Friday, May 29, 2009

Hey Roomie!: Strategies for Living with Your Room-mates, Housemates, (and Other People) Without Outwardly Breaking the Fifth Commandment.

Stuff I've gleaned from doin' it, readin' 'bout it, thinkin' it throoo and talkin' it ovah.

· If this arrangement is going to work out, you’ve got to go into it PLANNING on MAKING IT WORK! If you don’t want it to work, then, believe me, it won’t. A healthy relationship takes effort and sacrifice– a ton of it.

Most of your relationships up till now you entered into by choice. You were attracted to something about the other person or shared a certain something (activity, quality, characteristic) in common. This is different. The only thing you are certain to share with your roomie is your room. That means you’re going to have to cultivate a relationship from the ground up, even if you’d rather not. Don’t think you can ignore this person – there’s nothing like a stranger in your private refuge. In order to be able to take any relaxation at all in your quarters, you’ve got to learn to relax with and trust your room-mate. The converse is also true. Make your roomie miserable and her miserableness will make you miserable.
Don’t start out pessimistic about the arrangement. If you do, your prophecy may very well become self-fulfilling. Go into the situation dissatisfied and things will deteriorate from there.

· Talk to your roomie! Communication is critical here. Don’t just think and look pitiful and expect her to get it. She won’t and she’ll freak out. Tell her what’s on your mind and what’s bugging you (even if you have to abbreviate it or explain it simplistically). That way, she’ll get to know how to interpret you and she’ll understand why you are acting the way you do. Explain your reasoning behind your feelings and acting so that she can understand why something bugs you. She might not think the way you do and might not understand why you are upset otherwise.

· Listen to her! This is even more important than talking. And I’m not referring to staring at the wall and grunting while she’s speaking. I mean ACTIVE LISTENING. Look at her when she’s talking to you. If you can, stop what you are doing and give her your complete attention. Don’t interrupt her. When she’s finished speaking, let her know you heard what she said by summarizing it back to her. Ask her if this is what she is saying. Ask questions to clarify and let her know you are concerned about her.

· Make your roomie your first research project. I don’t mean rooting out all the little tidbits of her life. I mean, RECOGNIZE THAT YOU KNOW ABSOLUTELY NOTHING ABOUT THIS GIRL! Honestly. The stuff you assume about her probably isn’t accurate. Don’t assume you understand how she feels, what she’s going through, what she wants, how she will act, or EVEN WHAT HER WORDS MEAN! Her whole life and background has probably been completely different from yours.
So FIND OUT ABOUT HER. Ask her about what is important to her. Be interested in what she’s interested in for the sake of understanding her. Don’t be dismissive or ridicule what she values, but try to understand why she values it. Find out what gives her pleasure and what makes her uncomfortable and afraid. And PET HER A LITTLE BIT! She’s scared, ok? Help her feel comfortable in the way that makes her comfortable if it is at all right and within your power. Usually, it takes only a very little effort to comment about her nice sports shoes or encourage her to sign up for the Intramural team she really wants to be on, or help her carry her bags up the stairs, or walk with her to the cafeteria. You’ll be amazed how far a little interest in your roomie will go.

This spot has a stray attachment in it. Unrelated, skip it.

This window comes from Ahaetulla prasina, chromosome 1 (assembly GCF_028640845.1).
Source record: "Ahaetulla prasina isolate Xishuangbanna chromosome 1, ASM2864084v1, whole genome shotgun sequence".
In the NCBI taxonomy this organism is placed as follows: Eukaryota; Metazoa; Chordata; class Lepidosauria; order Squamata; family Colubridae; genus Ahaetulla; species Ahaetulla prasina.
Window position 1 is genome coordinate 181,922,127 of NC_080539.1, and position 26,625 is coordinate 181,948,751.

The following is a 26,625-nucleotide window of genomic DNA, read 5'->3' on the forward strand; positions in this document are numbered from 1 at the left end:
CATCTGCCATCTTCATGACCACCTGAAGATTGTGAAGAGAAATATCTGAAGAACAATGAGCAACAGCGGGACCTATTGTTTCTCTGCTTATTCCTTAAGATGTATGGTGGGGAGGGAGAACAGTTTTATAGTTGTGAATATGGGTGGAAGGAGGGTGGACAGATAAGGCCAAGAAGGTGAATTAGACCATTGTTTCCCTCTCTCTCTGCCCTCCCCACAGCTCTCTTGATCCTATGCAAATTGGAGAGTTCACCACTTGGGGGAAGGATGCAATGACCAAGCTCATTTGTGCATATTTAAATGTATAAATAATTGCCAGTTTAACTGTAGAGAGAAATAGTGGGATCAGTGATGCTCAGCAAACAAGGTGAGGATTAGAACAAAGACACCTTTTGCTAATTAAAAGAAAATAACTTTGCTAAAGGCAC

· Talk about living arrangements from the get-go. You’ve got to have some mutual understanding about how you are going to live, what is off limits, and what you must get each other’s permission for. DEFINE THE PERAMETERS AND LEAVE NOTHING UNSAID! Don’t be afraid to discuss even the most basic and ridiculous little things. Don’t assume that, of course we’ll both do this or that. Develop a basic understanding about the fundamentals of your life together and agree upon rules that will define your relationship and guard your trust of one another. Hope College had a very nice list of things roommates had to discuss and agree upon within the first week of school. We actually had to sign it and turn it into the R.A. to be used to settle any disagreements later in the year. If you are not given such a form, seriously consider writing up one between your room-mate and you. Discuss such things as:

Ø Curfew

Ø Who is allowed in the room and when (includes parents and sibs)

Ø Locking doors (when and who gets a key? You might also want to lock up some of your own valuables.)

Ø What stuff of yours is off limits (e.g. your clothes, cell phone), what stuff can be shared (e.g. tissue box, alarm clock, fans), and what stuff you’ll lend to her when she asks (e.g. stationary, blank paper, pencil).

Ø Bathroom, Cosmetic, toiletry arrangements. (If you have one mirror, sink, toilet or shower between the two of you, who gets it when and for how long?)

Ø Dressing. What is your room-mate comfortable with? (Some of us girls are squeamish about dressing in front of others. Some are very, very not and a few can be almost in your face about it. My room-mate and I were both more on the super-modest end of the spectrum. When my room-mate was in the room, I often took my clothes to a shower stall in the [communal] bathroom to change. She often did likewise. If one of us was still in bed, we accommodated each other by turning toward the wall. If one needed to quickly change for something, one asked first before whipping into and out of clothing. It was much like privacy arrangements were when me and my sisters shared a room)